Current Artists


Kathy High

Professor of Video and New Media
Department of Arts
Rensselaer Polytechnic Institute, Troy, NY

As part of CMiST Art+Science, world-renowned bio-artist Kathy High will be doing a recurring artist residency in DePaolo Lab. Kathy is an artist, but also a person who suffers from inflammatory bowel disease (IBD).  Her passion for trying to understand this complex disease is part of her art.  Kathy has been commissioned to do an art exhibition in the fall of 2017 with a focus on IBD and the microbiome.  Kathy has shown her work across the US, as well as Australia, Germany, Poland, Spain, Ireland and the UK, and is a Guggenheim fellowship recipient. For more about Kathy, visit her website here.


Current project: Family_Bio_Crest

Family_Bio_Crest is a research project looking at the microbiota and micro-organisms that inhabit our gut using art as the medium to communicate the findings, "My goal is to illustrate that the gut microbiota is shared and influenced by those living in a communal environment. Through this project, I hope to discover if family members share similar (or dissimilar) gut microbes because they share a living environment and possibly share a gut bacterial / fungal community signature and profile." As part of this project, a 3D “family (bio)crest” noting the significant similarities will be awarded to those families who donate fecal samples.

Family crests were created based on land ownership and stature.  These “bio-crests” will be created based on the existing bio-signature of one’s family. Oral and fecal samples will be taken from families and cultured at the Center for Microbiome Sciences & Therapeutics (CMiST) at the University of Washington, Seattle. “Families” includes partners / spouses, children, parents and pets.  Similarities in bacterial / fungal profiles will determine the signature crest of each family unit.  Crests will be produced in a petri dish. Bacteria from your family’s fecal samples will be isolated, sub-cultured and then painted in various shapes on an agar canvas to form the graphics of the crest. Specific shapes will be designated to represent the presence of a particular bacteria. A photograph of the petri dish, your family’s bio-crest, will be taken at its most productive moment to preserve it. These petri dishes represent the family unit sampled. A bacterial family tree will also be developed.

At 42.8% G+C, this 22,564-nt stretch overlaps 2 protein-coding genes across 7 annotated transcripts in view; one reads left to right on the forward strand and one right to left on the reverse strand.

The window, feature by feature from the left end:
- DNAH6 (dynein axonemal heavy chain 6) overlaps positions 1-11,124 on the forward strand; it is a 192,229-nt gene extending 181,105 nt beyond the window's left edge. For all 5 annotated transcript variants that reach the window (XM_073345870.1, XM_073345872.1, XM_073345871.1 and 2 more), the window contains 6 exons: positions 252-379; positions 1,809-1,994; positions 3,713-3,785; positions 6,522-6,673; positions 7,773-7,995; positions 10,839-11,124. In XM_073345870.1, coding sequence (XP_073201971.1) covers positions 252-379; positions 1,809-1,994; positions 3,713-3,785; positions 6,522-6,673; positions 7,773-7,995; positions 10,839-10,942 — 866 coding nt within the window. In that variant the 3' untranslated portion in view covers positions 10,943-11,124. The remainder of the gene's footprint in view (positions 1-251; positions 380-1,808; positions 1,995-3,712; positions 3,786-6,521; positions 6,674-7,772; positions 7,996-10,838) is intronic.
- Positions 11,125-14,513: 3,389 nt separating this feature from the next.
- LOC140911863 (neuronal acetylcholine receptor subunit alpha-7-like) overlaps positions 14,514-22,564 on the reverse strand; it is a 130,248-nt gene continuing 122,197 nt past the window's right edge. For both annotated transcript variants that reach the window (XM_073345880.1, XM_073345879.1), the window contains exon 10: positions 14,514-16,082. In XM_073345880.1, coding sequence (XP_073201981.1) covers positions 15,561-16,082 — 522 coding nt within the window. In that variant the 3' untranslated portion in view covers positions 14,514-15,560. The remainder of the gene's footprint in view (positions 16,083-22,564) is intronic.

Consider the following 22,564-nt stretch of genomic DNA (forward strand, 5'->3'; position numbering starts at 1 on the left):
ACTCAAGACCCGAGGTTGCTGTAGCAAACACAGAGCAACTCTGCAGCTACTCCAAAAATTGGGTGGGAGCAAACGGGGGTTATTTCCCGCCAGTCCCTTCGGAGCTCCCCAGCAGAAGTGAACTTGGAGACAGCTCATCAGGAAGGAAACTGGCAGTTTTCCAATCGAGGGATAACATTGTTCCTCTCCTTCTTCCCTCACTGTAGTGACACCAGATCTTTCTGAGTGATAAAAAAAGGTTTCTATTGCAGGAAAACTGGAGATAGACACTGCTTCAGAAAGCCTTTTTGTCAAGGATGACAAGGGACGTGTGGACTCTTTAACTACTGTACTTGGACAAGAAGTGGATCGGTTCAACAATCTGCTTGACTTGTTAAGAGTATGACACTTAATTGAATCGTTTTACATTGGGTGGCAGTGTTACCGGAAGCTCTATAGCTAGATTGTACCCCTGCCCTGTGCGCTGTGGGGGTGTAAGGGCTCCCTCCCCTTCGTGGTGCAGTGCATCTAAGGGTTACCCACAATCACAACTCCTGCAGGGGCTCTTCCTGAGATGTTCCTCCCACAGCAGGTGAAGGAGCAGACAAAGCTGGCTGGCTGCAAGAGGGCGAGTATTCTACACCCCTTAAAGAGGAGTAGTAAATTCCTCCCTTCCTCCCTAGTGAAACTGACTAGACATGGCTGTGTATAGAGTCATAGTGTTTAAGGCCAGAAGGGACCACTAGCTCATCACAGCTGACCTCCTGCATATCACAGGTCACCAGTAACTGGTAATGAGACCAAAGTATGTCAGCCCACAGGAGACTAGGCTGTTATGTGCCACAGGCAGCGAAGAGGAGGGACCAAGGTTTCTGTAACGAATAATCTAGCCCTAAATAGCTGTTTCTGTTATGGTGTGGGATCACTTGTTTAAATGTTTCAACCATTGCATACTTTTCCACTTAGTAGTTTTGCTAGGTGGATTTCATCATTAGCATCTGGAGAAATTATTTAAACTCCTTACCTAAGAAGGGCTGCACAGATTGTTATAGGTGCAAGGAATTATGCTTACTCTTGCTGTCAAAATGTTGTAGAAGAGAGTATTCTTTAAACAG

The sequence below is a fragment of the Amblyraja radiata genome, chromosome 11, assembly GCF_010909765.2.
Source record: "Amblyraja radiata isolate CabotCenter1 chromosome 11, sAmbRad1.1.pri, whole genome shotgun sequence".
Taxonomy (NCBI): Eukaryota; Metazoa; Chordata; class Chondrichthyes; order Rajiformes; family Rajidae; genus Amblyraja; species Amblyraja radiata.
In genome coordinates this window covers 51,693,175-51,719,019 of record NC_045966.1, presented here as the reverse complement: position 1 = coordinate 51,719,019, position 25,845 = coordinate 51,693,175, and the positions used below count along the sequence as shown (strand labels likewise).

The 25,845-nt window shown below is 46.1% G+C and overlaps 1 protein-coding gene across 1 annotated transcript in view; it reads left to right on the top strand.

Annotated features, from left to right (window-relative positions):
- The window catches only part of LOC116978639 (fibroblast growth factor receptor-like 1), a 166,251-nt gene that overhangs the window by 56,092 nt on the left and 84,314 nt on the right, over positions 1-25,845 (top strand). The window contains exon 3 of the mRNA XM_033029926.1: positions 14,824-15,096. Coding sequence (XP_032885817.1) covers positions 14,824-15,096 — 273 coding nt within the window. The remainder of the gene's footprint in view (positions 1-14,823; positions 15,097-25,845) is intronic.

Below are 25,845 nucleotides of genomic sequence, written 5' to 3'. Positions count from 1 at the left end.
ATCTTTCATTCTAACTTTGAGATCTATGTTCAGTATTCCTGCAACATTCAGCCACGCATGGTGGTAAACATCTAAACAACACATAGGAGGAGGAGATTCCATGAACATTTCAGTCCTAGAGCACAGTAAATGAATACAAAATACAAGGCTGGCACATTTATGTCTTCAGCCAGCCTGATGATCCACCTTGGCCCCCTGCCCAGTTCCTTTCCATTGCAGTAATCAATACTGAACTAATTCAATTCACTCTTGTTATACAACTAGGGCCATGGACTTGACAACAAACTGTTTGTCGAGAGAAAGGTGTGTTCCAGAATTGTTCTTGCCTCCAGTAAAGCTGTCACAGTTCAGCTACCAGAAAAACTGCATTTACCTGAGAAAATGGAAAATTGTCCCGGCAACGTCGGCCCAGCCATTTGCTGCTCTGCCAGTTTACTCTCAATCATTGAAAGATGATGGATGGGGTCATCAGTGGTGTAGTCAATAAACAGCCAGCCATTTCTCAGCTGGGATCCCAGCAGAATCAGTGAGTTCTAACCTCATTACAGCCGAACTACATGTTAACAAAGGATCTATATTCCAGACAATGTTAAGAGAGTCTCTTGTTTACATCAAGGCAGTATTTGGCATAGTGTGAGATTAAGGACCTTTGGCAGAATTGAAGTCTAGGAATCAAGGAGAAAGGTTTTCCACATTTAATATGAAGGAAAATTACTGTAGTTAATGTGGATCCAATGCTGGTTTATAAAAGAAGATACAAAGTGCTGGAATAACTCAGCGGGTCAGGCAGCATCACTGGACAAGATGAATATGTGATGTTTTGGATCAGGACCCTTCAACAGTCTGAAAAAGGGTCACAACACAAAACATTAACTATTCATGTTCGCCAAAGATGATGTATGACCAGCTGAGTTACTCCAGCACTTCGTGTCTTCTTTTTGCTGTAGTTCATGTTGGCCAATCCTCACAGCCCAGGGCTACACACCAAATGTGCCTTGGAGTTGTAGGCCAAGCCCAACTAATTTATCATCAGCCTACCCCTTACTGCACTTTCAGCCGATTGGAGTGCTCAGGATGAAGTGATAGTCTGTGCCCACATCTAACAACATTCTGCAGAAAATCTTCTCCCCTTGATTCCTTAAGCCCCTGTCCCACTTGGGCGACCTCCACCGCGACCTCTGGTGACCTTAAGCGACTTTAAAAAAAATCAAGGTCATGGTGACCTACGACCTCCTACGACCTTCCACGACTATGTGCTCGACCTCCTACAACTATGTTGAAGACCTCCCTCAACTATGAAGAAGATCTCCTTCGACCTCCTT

“Family_Bio_Crest_” is sponsored by The Center for Microbiome Sciences & Therapeutics (CMiST) and DePaolo Lab at the University of Washington, Seattle.


Kathy High and Guy Schaffer for the exhibition of Gut Love: You Are My Future at the Esther Klein Gallery, Science Center, Philadelphia, PA, October 26, 2017

Tyler Fox.png

Tyler Fox

Human Centered Design & Engineering
University of Washington, Seattle, WA

Tyler is an artist, researcher, technologist, and educator. His work focuses on the ways in which nonhuman relations shape our experience of, and relationship to, the surrounding world. His teaching fosters interdisciplinary research by nourishing student-centered projects that incorporate critical theory into practice-based research.  For more information about Tyler, visit his website here.


Making Microbe Music

Tyler Fox and CMiST crossed paths at the UW School of Art + Art History + Design in the spring of 2017 after an art and science seminar given by CMiST director, Will DePaolo, and the current CMiST artist-in-residence. Tyler’s work explores the interaction of technology with a given biological process. In his current project, Fermentum, Tyler uses sensors to sonify the real-time fermentation of kimchi and sauerkraut. Obviously, Tyler and CMiST were a sound pairing!

During fermentation, competition between the bacteria occurs, where only one survives. In addition to the sugars, alcohols, gases, etc. that are produced during this process, sound is created. Using a few basic pieces of equipment, Tyler records these sounds. Using CMiST’s Clinical Microbiome service, Tyler will identify the bacteria left standing. We are interested to find out if bacteria have their own unique sounds.